Mountaintop Removal and Strip Mining
The Appalachian Mountains are among the oldest mountains in the world and one of the most biologically diverse locations in this hemisphere. Our communities here are culturally rich. Most importantly, they are home.
And there are some people focused on destroying them.
Mountaintop removal and the accompanying valley fills is the most destructive way to mine coal, creating unhealthy living conditions for people in nearby communities, eliminating not only our forests and streams but altering a whole ecosystem that can never be restored and forever changing the communities where we live.
Mountaintop removal is not necessary to meet the demand for coal. It is done only because it is cheaper for the coal company – primarily because fewer workers are needed and because taxpayers subsidize the mining and sale of the coal, along with its public health and environmental effects.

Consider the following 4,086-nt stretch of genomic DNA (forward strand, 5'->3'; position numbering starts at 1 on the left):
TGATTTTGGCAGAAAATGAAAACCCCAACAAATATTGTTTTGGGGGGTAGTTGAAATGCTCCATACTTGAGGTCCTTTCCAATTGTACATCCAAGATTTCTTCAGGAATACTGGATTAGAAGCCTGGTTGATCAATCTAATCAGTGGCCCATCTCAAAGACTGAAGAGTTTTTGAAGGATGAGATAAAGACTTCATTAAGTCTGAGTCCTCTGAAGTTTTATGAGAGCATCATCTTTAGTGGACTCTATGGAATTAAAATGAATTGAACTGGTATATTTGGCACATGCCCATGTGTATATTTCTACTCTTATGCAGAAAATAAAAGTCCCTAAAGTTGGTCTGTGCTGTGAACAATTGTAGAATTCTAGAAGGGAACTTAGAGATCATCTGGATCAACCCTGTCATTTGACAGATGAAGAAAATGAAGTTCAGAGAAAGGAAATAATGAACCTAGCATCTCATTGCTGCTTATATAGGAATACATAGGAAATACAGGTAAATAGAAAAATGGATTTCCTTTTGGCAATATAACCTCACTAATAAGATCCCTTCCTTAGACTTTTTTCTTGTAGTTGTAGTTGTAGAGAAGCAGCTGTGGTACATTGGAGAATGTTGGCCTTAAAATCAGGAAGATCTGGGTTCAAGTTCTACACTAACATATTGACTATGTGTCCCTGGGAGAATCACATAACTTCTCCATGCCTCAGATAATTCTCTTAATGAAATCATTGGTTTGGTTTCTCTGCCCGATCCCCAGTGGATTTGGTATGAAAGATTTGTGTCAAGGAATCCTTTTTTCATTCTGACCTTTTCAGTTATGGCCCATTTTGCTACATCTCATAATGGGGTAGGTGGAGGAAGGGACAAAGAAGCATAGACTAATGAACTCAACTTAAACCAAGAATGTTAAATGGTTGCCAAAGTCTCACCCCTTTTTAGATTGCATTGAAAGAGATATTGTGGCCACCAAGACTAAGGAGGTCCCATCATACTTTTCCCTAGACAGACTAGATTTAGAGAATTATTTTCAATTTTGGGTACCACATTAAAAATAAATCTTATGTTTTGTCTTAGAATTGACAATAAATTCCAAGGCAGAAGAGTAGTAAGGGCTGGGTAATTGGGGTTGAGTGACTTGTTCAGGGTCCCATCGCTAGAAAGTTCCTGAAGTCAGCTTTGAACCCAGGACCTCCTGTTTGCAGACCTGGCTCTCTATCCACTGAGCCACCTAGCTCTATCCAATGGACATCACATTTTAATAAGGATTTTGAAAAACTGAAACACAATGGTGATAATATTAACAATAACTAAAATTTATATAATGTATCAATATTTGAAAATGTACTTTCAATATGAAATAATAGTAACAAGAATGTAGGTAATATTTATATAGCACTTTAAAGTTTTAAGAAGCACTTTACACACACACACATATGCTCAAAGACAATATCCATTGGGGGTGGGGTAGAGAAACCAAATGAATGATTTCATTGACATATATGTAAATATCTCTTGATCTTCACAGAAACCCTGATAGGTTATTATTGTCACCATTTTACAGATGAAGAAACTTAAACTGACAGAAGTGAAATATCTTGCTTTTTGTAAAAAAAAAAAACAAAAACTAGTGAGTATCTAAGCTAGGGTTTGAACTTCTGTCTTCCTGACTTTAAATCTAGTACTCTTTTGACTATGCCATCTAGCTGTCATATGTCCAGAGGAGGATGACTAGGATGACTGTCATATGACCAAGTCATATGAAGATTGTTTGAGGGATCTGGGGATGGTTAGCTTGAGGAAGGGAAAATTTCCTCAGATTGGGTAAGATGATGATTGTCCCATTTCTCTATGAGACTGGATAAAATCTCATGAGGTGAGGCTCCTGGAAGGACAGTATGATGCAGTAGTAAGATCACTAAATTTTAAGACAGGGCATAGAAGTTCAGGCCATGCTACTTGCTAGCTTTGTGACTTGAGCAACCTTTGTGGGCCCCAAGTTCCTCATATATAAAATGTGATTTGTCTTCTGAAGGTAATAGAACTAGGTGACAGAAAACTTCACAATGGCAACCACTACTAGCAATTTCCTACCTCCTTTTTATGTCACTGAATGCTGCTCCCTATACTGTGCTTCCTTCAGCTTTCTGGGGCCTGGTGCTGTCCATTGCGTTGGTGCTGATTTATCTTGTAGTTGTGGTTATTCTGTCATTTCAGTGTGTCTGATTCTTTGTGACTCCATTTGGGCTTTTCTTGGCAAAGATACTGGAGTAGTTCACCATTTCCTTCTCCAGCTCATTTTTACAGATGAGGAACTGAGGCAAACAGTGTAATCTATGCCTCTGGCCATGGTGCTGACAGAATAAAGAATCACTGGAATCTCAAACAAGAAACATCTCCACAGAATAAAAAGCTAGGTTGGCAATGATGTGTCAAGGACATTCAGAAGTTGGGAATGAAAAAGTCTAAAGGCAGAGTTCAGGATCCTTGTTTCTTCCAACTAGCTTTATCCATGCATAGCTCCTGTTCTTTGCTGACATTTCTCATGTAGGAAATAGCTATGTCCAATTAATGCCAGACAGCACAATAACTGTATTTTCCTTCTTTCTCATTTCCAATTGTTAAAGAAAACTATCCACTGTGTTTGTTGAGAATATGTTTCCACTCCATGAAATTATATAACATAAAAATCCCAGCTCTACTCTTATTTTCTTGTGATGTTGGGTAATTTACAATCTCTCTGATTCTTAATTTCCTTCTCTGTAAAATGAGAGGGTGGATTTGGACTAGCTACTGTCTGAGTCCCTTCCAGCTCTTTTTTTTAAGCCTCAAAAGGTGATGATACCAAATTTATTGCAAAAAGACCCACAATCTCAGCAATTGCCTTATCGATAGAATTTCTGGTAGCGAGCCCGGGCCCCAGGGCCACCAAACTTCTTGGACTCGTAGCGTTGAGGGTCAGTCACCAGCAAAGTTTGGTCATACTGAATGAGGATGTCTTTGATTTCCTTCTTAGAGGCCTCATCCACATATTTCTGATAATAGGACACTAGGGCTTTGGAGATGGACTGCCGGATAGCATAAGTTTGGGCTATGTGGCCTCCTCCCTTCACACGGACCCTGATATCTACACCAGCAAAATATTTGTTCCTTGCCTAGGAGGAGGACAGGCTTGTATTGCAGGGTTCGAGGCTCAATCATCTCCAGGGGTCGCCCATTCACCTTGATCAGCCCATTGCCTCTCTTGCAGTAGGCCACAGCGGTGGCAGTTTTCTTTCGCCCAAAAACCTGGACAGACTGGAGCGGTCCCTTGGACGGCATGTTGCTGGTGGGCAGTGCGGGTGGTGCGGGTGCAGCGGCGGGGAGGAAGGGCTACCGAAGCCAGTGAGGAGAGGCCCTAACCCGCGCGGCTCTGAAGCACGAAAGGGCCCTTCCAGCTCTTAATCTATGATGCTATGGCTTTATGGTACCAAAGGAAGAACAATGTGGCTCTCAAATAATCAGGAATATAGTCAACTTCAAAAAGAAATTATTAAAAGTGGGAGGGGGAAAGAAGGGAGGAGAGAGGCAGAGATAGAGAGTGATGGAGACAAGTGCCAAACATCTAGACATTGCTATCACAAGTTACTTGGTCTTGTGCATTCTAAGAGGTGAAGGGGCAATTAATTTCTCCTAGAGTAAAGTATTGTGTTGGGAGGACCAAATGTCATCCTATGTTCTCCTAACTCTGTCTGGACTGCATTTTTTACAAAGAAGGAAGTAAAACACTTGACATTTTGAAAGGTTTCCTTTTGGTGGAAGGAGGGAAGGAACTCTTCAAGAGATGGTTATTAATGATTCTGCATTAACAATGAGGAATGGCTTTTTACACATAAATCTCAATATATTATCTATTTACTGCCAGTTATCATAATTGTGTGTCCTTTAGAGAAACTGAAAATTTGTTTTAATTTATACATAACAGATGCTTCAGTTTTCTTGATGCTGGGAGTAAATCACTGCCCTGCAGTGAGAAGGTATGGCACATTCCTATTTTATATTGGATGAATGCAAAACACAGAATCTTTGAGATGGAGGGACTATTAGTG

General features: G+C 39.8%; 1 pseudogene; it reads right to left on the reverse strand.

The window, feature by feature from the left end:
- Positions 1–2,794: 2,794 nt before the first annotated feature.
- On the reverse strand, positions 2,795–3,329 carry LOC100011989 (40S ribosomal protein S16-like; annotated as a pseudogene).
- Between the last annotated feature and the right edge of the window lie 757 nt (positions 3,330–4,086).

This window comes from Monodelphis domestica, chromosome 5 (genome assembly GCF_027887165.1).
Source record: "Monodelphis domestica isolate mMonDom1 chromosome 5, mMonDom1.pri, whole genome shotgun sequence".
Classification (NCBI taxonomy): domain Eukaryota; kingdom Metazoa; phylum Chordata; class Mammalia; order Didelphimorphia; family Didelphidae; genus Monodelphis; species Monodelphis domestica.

In these pages, learn more about mountaintop removal and its consequences, the people who are working to protect their communities and how you can help.
- Economic impacts and loss of jobs
Legislation addressing mountaintop removal and water pollution
Mountaintop removal is the worst
"There can be no restoration when mountaintop removal moves into your community. I’ve been fighting bad coal companies since I was 9 years old and a company used a broad form deed to force their way onto our homeplace to auger mine. In the last 40 years I’ve seen strip mining, deep mining, auger mining, mine blowouts, sludge pond breaks, blasting and flooding. But mountaintop removal is the worst."
- Federal Environmental Impact Statement (11.9 mb)
- Mountaintop Removal: An Overview (Appalachian Voices, 2006)